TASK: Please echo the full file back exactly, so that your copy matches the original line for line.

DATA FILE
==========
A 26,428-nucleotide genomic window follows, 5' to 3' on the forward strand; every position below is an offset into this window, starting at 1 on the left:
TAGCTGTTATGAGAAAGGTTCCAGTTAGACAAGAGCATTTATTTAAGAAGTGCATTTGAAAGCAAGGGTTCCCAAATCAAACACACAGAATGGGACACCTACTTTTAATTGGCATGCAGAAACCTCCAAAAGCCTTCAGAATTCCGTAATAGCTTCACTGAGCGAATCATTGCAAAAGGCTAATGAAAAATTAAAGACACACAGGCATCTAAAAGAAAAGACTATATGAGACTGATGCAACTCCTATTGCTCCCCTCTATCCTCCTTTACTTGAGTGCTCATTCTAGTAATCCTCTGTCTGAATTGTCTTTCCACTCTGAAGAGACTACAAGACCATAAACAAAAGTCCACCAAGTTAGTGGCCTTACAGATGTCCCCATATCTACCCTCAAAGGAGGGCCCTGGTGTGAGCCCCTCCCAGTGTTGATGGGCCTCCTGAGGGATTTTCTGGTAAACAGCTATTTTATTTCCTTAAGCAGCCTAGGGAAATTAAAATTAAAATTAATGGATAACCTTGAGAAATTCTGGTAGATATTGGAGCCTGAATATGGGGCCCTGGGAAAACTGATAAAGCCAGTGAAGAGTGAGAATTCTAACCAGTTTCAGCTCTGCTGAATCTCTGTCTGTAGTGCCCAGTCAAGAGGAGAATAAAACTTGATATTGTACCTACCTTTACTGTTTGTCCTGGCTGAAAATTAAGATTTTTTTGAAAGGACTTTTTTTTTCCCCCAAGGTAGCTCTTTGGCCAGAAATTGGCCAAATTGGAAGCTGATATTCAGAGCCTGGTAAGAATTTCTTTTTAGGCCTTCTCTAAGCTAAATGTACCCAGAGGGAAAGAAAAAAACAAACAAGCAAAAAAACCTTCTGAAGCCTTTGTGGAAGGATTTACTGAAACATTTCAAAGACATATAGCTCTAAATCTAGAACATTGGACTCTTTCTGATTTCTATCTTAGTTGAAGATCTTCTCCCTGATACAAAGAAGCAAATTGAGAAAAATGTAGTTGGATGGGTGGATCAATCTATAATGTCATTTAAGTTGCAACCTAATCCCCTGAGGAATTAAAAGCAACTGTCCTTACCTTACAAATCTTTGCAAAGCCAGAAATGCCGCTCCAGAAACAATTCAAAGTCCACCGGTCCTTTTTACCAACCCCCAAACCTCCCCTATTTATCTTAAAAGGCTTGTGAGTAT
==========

A 26,428-nucleotide genomic window follows, 5' to 3' on the forward strand; every position below is an offset into this window, starting at 1 on the left:
TAGCTGTTATGAGAAAGGTTCCAGTTAGACAAGAGCATTTATTTAAGAAGTGCATTTGAAAGCAAGGGTTCCCAAATCAAACACACAGAATGGGACACCTACTTTTAATTGGCATGCAGAAACCTCCAAAAGCCTTCAGAATTCCGTAATAGCTTCACTGAGCGAATCATTGCAAAAGGCTAATGAAAAATTAAAGACACACAGGCATCTAAAAGAAAAGACTATATGAGACTGATGCAACTCCTATTGCTCCCCTCTATCCTCCTTTACTTGAGTGCTCATTCTAGTAATCCTCTGTCTGAATTGTCTTTCCACTCTGAAGAGACTACAAGACCATAAACAAAAGTCCACCAAGTTAGTGGCCTTACAGATGTCCCCATATCTACCCTCAAAGGAGGGCCCTGGTGTGAGCCCCTCCCAGTGTTGATGGGCCTCCTGAGGGATTTTCTGGTAAACAGCTATTTTATTTCCTTAAGCAGCCTAGGGAAATTAAAATTAAAATTAATGGATAACCTTGAGAAATTCTGGTAGATATTGGAGCCTGAATATGGGGCCCTGGGAAAACTGATAAAGCCAGTGAAGAGTGAGAATTCTAACCAGTTTCAGCTCTGCTGAATCTCTGTCTGTAGTGCCCAGTCAAGAGGAGAATAAAACTTGATATTGTACCTACCTTTACTGTTTGTCCTGGCTGAAAATTAAGATTTTTTTGAAAGGACTTTTTTTTTCCCCCAAGGTAGCTCTTTGGCCAGAAATTGGCCAAATTGGAAGCTGATATTCAGAGCCTGGTAAGAATTTCTTTTTAGGCCTTCTCTAAGCTAAATGTACCCAGAGGGAAAGAAAAAAACAAACAAGCAAAAAAACCTTCTGAAGCCTTTGTGGAAGGATTTACTGAAACATTTCAAAGACATATAGCTCTAAATCTAGAACATTGGACTCTTTCTGATTTCTATCTTAGTTGAAGATCTTCTCCCTGATACAAAGAAGCAAATTGAGAAAAATGTAGTTGGATGGGTGGATCAATCTATAATGTCATTTAAGTTGCAACCTAATCCCCTGAGGAATTAAAAGCAACTGTCCTTACCTTACAAATCTTTGCAAAGCCAGAAATGCCGCTCCAGAAACAATTCAAAGTCCACCGGTCCTTTTTACCAACCCCCAAACCTCCCCTATTTATCTTAAAAGGCTTGTGAGTAT